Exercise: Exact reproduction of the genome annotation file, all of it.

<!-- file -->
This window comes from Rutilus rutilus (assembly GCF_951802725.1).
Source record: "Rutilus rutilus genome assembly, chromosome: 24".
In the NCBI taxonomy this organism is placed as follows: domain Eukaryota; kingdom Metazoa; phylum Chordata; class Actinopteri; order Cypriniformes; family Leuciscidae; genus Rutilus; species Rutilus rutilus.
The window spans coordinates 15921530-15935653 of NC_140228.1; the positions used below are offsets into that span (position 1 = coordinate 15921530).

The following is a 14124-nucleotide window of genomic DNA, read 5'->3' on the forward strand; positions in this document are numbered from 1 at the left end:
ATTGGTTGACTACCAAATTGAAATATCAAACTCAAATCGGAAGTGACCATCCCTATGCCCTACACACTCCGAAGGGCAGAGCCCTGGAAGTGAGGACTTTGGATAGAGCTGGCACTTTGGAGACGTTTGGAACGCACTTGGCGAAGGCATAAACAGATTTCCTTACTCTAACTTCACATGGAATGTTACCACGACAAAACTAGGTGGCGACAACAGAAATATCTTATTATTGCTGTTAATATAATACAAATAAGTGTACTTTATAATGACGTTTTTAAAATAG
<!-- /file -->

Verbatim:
This window comes from Rutilus rutilus (assembly GCF_951802725.1).
Source record: "Rutilus rutilus genome assembly, chromosome: 24".
In the NCBI taxonomy this organism is placed as follows: domain Eukaryota; kingdom Metazoa; phylum Chordata; class Actinopteri; order Cypriniformes; family Leuciscidae; genus Rutilus; species Rutilus rutilus.
The window spans coordinates 15921530-15935653 of NC_140228.1; the positions used below are offsets into that span (position 1 = coordinate 15921530).

The following is a 14124-nucleotide window of genomic DNA, read 5'->3' on the forward strand; positions in this document are numbered from 1 at the left end:
ATTGGTTGACTACCAAATTGAAATATCAAACTCAAATCGGAAGTGACCATCCCTATGCCCTACACACTCCGAAGGGCAGAGCCCTGGAAGTGAGGACTTTGGATAGAGCTGGCACTTTGGAGACGTTTGGAACGCACTTGGCGAAGGCATAAACAGATTTCCTTACTCTAACTTCACATGGAATGTTACCACGACAAAACTAGGTGGCGACAACAGAAATATCTTATTATTGCTGTTAATATAATACAAATAAGTGTACTTTATAATGACGTTTTTAAAATAG